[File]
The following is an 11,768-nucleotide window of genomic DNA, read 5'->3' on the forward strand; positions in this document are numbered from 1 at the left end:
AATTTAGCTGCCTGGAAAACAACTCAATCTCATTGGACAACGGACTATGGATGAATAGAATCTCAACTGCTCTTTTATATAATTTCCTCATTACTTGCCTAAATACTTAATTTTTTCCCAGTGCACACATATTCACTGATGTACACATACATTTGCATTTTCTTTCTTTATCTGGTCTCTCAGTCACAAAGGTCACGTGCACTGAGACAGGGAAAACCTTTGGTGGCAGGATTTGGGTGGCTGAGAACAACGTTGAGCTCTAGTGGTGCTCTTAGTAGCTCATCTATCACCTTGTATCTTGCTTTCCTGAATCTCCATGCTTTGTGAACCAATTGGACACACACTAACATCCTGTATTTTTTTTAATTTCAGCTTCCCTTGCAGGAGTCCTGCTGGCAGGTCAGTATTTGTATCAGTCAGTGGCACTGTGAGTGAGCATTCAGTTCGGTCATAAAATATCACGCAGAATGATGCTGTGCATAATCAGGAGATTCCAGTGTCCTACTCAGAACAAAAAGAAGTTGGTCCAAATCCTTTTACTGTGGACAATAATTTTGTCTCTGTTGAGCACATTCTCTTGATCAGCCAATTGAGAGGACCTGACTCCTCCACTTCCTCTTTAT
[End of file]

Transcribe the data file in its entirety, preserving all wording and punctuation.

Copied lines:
The following is an 11,768-nucleotide window of genomic DNA, read 5'->3' on the forward strand; positions in this document are numbered from 1 at the left end:
AATTTAGCTGCCTGGAAAACAACTCAATCTCATTGGACAACGGACTATGGATGAATAGAATCTCAACTGCTCTTTTATATAATTTCCTCATTACTTGCCTAAATACTTAATTTTTTCCCAGTGCACACATATTCACTGATGTACACATACATTTGCATTTTCTTTCTTTATCTGGTCTCTCAGTCACAAAGGTCACGTGCACTGAGACAGGGAAAACCTTTGGTGGCAGGATTTGGGTGGCTGAGAACAACGTTGAGCTCTAGTGGTGCTCTTAGTAGCTCATCTATCACCTTGTATCTTGCTTTCCTGAATCTCCATGCTTTGTGAACCAATTGGACACACACTAACATCCTGTATTTTTTTTAATTTCAGCTTCCCTTGCAGGAGTCCTGCTGGCAGGTCAGTATTTGTATCAGTCAGTGGCACTGTGAGTGAGCATTCAGTTCGGTCATAAAATATCACGCAGAATGATGCTGTGCATAATCAGGAGATTCCAGTGTCCTACTCAGAACAAAAAGAAGTTGGTCCAAATCCTTTTACTGTGGACAATAATTTTGTCTCTGTTGAGCACATTCTCTTGATCAGCCAATTGAGAGGACCTGACTCCTCCACTTCCTCTTTAT